“We then went on to Cambodia, to the south island for the full moon party and then to Bali for a week to recuperate,” says Casey, “but we were in a worse condition after that.” “Yeah,” says O’Connor, the two of them laughing at the memory of it now.

“That was seven nights on the tear. We were wrecked and then we went to Australia in December for our first Christmas away from Ireland. We were supposed to land in Melbourne but that was the Qantas flight that was redirected to Adelaide.”

They reckon they’ve clocked up over 5,800 kilometres already in their campervan, Megan the Motorhome, which is set down for the weekend in one of the dockside car parks. Another campervan pulls up tooting beside them with a couple of Irish fans in the front, and they ask how much it costs to stay. They’re directed to the ticket machine and told it’s only NZ$7.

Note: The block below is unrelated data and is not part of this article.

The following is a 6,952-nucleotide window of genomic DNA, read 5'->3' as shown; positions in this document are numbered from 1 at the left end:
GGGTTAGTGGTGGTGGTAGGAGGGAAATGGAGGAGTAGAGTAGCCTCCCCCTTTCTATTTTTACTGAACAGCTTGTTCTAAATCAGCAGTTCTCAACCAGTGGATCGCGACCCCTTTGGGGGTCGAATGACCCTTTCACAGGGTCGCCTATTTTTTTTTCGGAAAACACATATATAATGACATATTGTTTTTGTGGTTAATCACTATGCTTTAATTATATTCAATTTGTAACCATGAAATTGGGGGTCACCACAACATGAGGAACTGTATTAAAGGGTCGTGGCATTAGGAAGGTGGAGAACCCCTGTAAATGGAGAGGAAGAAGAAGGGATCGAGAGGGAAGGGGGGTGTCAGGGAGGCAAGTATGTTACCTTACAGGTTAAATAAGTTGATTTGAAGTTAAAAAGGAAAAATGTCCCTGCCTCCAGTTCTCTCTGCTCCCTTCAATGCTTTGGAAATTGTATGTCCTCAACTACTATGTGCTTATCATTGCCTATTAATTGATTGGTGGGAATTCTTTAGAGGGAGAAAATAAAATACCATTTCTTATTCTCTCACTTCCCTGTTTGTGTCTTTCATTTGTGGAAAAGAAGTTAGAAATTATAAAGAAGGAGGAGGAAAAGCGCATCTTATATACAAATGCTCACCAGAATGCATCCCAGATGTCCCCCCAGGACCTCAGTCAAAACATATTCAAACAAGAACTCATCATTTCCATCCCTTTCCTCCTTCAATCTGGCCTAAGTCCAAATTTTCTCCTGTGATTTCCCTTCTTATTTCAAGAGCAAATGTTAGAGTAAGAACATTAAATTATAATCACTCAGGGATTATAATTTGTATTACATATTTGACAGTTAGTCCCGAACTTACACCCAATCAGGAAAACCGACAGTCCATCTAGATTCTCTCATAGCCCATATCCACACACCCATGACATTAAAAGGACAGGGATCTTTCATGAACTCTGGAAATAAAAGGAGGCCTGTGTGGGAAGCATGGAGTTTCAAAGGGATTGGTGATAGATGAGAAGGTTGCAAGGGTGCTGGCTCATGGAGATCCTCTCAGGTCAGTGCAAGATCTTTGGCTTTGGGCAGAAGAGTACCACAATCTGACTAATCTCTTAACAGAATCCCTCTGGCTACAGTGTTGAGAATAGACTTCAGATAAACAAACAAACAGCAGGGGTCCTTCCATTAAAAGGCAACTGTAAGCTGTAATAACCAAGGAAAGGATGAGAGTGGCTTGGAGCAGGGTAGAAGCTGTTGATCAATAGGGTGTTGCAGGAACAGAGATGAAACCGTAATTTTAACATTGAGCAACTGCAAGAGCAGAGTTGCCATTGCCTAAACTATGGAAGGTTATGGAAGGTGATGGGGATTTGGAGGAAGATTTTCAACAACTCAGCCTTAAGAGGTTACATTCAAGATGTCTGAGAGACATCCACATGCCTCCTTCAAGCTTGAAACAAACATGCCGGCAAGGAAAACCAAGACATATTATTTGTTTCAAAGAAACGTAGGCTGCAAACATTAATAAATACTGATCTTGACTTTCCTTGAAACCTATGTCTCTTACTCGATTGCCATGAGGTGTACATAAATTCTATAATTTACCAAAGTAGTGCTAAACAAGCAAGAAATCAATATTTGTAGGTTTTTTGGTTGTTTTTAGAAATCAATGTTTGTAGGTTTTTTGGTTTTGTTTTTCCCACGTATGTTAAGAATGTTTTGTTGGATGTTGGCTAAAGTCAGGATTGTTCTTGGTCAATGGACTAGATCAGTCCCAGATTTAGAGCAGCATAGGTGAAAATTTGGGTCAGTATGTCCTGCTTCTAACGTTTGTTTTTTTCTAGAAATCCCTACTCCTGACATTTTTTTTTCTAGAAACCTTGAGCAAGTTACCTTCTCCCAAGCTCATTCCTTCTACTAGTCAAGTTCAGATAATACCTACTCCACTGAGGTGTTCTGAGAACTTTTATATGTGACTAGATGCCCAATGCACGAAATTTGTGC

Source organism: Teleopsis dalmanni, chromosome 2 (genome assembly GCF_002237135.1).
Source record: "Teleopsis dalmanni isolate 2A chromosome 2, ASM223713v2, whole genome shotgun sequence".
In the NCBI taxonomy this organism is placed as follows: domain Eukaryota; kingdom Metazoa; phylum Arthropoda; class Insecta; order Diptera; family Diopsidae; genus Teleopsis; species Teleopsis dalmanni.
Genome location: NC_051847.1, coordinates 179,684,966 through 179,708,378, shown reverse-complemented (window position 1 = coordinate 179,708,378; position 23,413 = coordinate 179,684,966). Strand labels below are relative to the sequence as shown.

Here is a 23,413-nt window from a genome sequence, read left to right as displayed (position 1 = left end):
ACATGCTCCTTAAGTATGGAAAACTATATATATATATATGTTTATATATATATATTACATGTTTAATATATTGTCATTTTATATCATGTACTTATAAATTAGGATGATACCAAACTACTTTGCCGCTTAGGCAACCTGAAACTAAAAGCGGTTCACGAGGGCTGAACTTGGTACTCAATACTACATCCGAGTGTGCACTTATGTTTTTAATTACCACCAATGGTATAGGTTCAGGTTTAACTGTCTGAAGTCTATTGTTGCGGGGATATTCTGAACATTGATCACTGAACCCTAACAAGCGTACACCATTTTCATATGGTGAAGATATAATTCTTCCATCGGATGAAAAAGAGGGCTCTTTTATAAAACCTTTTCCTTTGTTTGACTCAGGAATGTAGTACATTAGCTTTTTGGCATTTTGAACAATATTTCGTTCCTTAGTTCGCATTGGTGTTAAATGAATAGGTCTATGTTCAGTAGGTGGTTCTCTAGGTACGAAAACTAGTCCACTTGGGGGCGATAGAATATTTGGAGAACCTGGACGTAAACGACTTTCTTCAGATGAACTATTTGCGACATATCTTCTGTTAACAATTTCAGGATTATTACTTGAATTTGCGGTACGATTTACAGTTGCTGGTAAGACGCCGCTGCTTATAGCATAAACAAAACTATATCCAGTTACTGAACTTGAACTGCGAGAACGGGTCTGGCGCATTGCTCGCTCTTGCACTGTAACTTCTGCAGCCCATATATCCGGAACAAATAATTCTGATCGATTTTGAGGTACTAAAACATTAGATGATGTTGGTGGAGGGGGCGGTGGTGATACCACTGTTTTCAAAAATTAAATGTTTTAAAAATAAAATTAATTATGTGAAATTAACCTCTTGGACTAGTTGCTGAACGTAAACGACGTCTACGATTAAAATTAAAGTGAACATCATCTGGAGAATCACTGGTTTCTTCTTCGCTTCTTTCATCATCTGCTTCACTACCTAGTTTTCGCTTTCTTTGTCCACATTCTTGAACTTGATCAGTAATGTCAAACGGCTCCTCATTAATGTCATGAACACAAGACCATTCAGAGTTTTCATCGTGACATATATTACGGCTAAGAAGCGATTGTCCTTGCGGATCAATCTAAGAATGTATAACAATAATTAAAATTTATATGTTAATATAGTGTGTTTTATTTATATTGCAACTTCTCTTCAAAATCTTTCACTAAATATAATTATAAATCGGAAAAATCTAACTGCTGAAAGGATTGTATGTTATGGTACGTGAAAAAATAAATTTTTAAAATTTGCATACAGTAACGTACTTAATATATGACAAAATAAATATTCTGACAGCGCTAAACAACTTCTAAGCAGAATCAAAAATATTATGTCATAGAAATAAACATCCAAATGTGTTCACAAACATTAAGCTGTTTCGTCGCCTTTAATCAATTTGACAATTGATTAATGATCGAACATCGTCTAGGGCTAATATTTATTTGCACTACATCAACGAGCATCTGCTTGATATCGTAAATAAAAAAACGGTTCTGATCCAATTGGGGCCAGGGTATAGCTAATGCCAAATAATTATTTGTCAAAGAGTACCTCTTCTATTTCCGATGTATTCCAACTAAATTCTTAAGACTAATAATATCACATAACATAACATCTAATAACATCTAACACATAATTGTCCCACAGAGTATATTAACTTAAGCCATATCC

All bar O’Connor travelled from Australia, where O’Connor will move on to next, while the others have emigrated there in the last year. “I’ve been saving money since 2006 with the credit union,” says O’Connor, and all of them reckon that following Ireland has already cost them over €5,000.

They started with the opening weekend ceremony in Auckland, on up to New Plymouth for Ireland’s opener against the USA Eagles on the 10th anniversary of 9/11, four long weeks ago, and have effectively followed Ireland’s route, taking in Queenstown and the myriad of outdoor pursuits in New Zealand.